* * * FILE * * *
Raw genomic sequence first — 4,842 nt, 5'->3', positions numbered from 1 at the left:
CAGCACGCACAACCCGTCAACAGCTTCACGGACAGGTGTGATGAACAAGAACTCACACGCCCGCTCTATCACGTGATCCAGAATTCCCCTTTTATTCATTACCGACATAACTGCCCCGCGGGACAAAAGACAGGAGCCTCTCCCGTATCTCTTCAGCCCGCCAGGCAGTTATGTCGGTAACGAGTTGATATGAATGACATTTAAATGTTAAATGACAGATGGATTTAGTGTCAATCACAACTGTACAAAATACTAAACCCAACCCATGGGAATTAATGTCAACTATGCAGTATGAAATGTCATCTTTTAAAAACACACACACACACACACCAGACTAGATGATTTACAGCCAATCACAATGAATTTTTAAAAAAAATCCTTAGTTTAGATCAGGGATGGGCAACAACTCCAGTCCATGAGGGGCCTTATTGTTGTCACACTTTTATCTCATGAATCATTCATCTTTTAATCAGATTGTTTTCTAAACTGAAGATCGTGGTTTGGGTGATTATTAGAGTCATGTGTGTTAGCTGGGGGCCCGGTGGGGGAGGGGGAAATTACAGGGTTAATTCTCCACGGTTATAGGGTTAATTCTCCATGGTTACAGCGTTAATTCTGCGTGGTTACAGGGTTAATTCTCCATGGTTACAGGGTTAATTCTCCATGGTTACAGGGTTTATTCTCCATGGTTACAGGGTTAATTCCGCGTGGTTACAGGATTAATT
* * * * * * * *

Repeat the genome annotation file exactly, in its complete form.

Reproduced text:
Raw genomic sequence first — 4,842 nt, 5'->3', positions numbered from 1 at the left:
CAGCACGCACAACCCGTCAACAGCTTCACGGACAGGTGTGATGAACAAGAACTCACACGCCCGCTCTATCACGTGATCCAGAATTCCCCTTTTATTCATTACCGACATAACTGCCCCGCGGGACAAAAGACAGGAGCCTCTCCCGTATCTCTTCAGCCCGCCAGGCAGTTATGTCGGTAACGAGTTGATATGAATGACATTTAAATGTTAAATGACAGATGGATTTAGTGTCAATCACAACTGTACAAAATACTAAACCCAACCCATGGGAATTAATGTCAACTATGCAGTATGAAATGTCATCTTTTAAAAACACACACACACACACACCAGACTAGATGATTTACAGCCAATCACAATGAATTTTTAAAAAAAATCCTTAGTTTAGATCAGGGATGGGCAACAACTCCAGTCCATGAGGGGCCTTATTGTTGTCACACTTTTATCTCATGAATCATTCATCTTTTAATCAGATTGTTTTCTAAACTGAAGATCGTGGTTTGGGTGATTATTAGAGTCATGTGTGTTAGCTGGGGGCCCGGTGGGGGAGGGGGAAATTACAGGGTTAATTCTCCACGGTTATAGGGTTAATTCTCCATGGTTACAGCGTTAATTCTGCGTGGTTACAGGGTTAATTCTCCATGGTTACAGGGTTAATTCTCCATGGTTACAGGGTTTATTCTCCATGGTTACAGGGTTAATTCCGCGTGGTTACAGGATTAATT